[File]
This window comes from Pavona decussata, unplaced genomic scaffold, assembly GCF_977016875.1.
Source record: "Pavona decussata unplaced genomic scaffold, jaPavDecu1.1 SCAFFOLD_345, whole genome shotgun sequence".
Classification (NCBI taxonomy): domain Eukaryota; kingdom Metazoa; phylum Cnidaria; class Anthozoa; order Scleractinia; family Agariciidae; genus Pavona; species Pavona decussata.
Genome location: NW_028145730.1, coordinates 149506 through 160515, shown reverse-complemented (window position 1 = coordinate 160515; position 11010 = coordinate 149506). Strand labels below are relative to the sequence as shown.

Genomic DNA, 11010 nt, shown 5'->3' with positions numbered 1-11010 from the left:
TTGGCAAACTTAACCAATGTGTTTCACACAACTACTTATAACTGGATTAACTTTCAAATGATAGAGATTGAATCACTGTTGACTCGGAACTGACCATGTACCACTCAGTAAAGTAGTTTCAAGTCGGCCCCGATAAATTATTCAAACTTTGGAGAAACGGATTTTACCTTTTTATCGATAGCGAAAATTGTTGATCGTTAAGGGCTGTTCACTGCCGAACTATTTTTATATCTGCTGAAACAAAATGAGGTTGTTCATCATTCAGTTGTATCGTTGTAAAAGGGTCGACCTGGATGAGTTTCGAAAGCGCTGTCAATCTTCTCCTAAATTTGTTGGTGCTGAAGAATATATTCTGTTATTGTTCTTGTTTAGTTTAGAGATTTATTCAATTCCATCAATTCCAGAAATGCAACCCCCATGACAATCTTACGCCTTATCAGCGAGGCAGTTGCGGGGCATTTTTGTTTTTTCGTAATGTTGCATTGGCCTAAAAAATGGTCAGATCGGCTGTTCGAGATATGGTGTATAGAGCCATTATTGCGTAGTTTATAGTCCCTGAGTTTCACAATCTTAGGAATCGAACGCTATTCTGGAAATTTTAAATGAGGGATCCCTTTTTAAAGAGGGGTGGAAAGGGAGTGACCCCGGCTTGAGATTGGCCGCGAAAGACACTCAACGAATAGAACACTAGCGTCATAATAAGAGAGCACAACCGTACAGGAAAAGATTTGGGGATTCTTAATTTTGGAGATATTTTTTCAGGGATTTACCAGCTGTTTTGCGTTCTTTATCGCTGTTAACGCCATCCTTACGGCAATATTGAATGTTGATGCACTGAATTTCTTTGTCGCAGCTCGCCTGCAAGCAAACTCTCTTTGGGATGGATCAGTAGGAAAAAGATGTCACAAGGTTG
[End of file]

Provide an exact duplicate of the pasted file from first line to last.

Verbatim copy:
This window comes from Pavona decussata, unplaced genomic scaffold, assembly GCF_977016875.1.
Source record: "Pavona decussata unplaced genomic scaffold, jaPavDecu1.1 SCAFFOLD_345, whole genome shotgun sequence".
Classification (NCBI taxonomy): domain Eukaryota; kingdom Metazoa; phylum Cnidaria; class Anthozoa; order Scleractinia; family Agariciidae; genus Pavona; species Pavona decussata.
Genome location: NW_028145730.1, coordinates 149506 through 160515, shown reverse-complemented (window position 1 = coordinate 160515; position 11010 = coordinate 149506). Strand labels below are relative to the sequence as shown.

Genomic DNA, 11010 nt, shown 5'->3' with positions numbered 1-11010 from the left:
TTGGCAAACTTAACCAATGTGTTTCACACAACTACTTATAACTGGATTAACTTTCAAATGATAGAGATTGAATCACTGTTGACTCGGAACTGACCATGTACCACTCAGTAAAGTAGTTTCAAGTCGGCCCCGATAAATTATTCAAACTTTGGAGAAACGGATTTTACCTTTTTATCGATAGCGAAAATTGTTGATCGTTAAGGGCTGTTCACTGCCGAACTATTTTTATATCTGCTGAAACAAAATGAGGTTGTTCATCATTCAGTTGTATCGTTGTAAAAGGGTCGACCTGGATGAGTTTCGAAAGCGCTGTCAATCTTCTCCTAAATTTGTTGGTGCTGAAGAATATATTCTGTTATTGTTCTTGTTTAGTTTAGAGATTTATTCAATTCCATCAATTCCAGAAATGCAACCCCCATGACAATCTTACGCCTTATCAGCGAGGCAGTTGCGGGGCATTTTTGTTTTTTCGTAATGTTGCATTGGCCTAAAAAATGGTCAGATCGGCTGTTCGAGATATGGTGTATAGAGCCATTATTGCGTAGTTTATAGTCCCTGAGTTTCACAATCTTAGGAATCGAACGCTATTCTGGAAATTTTAAATGAGGGATCCCTTTTTAAAGAGGGGTGGAAAGGGAGTGACCCCGGCTTGAGATTGGCCGCGAAAGACACTCAACGAATAGAACACTAGCGTCATAATAAGAGAGCACAACCGTACAGGAAAAGATTTGGGGATTCTTAATTTTGGAGATATTTTTTCAGGGATTTACCAGCTGTTTTGCGTTCTTTATCGCTGTTAACGCCATCCTTACGGCAATATTGAATGTTGATGCACTGAATTTCTTTGTCGCAGCTCGCCTGCAAGCAAACTCTCTTTGGGATGGATCAGTAGGAAAAAGATGTCACAAGGTTG